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When one spouse goes into a nursing home, there is a good chance that he/she is using to pay for their care. That means that the community spouse will have to live survive on certain income thresholds determined by Medicaid. There are also asset limits that are allowed under Medicaid. Estate planning can allow for a middle class family to have one spouse qualify for Medicaid through such legal mechanisms as spousal refusal, which is only allowed in a few states, New York being one of them. These asset and income thresholds presuppose that there is one spouse in a nursing home and the other in the community.

If the spouse in the nursing home passes away, there may be some legal effect on the community spouse, depending on what means based programs he/she qualifies for. They may also receive Medicaid but only receive community based care or any number of other programs, such as the veterans aid and attendance program. On the other hand, if the community spouse passes away first, there will be a much greater chance that the spouse in the nursing home will risk losing their Medicaid benefits or have that additional income provide for the medical care of the spouse in the nursing home and the assets liquidated. The retirement account, the family home any life insurance proceeds from the community spouse’s passing as well as any investments or valuable personal property owned by the community spouse. All of this may be quite contrary to the estate plans that both spouses had. They would have rather left their nest egg to their children and grandchildren rather than have it pay for a Medicaid lien.

Depending on the asset structure, a change in the will may do it, but that is risky and not likely to still allow for the passage of the assets and wealth as intended. In addition, it does not do anything to address the issue of income. There are ways of protecting the income and assets of both parties to plan for Medicaid eligibility, such as by purchasing non-countable assets, such as through the creation of a funeral trust, the purchase of a Medicaid eligible annuity. Neither spouse can simply give away their assets or income to continue to remain eligible for Medicaid as this will almost certainly disqualify him/her for some time if the transfer or gift was made during Medicaid’s lookback period. There may be additional problems with the institutionalized spouse if they are unable to make rational decisions or legally incompetent. This would call into question any transfer that they made. If the community spouse was acted as the decision maker under a power of attorney or some other document, that adds an additional layer of problems to the mix, as they are now left in a legal limbo of sorts.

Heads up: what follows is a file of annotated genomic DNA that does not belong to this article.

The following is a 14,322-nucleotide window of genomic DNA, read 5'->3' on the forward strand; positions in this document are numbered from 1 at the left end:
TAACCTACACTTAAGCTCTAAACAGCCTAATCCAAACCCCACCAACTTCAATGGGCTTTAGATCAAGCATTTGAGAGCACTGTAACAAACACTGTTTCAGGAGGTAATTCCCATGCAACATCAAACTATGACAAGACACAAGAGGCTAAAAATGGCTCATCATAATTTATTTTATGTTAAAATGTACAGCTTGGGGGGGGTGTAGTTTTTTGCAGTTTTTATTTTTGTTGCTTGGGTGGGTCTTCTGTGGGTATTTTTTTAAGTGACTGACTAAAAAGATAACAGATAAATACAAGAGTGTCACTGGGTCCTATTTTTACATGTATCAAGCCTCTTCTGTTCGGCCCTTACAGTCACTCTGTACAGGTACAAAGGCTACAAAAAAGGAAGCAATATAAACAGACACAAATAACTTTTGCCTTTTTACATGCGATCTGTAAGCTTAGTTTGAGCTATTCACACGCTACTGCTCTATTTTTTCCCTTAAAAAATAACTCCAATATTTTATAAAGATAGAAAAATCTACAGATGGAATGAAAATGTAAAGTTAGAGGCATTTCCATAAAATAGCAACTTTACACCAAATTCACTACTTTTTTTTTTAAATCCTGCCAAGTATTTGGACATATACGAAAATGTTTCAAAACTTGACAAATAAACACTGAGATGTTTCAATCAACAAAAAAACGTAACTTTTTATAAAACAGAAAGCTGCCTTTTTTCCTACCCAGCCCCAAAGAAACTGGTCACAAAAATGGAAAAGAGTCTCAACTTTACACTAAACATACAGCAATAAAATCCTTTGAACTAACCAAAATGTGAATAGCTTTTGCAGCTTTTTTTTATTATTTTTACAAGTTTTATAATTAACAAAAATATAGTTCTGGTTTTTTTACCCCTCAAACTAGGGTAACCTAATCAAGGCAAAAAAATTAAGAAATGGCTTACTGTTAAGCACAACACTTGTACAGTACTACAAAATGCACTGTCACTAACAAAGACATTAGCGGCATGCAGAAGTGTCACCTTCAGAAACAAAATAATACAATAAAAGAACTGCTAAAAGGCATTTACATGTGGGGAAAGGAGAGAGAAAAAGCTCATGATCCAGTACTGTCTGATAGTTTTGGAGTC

For all of these reasons and countless other unforseen reasons when one spouse goes into a nursing home, the community spouse must at least revisit his/her estate plans.

A creative and forward thinking elder law and estate planning attorney is indispensable in these situations.

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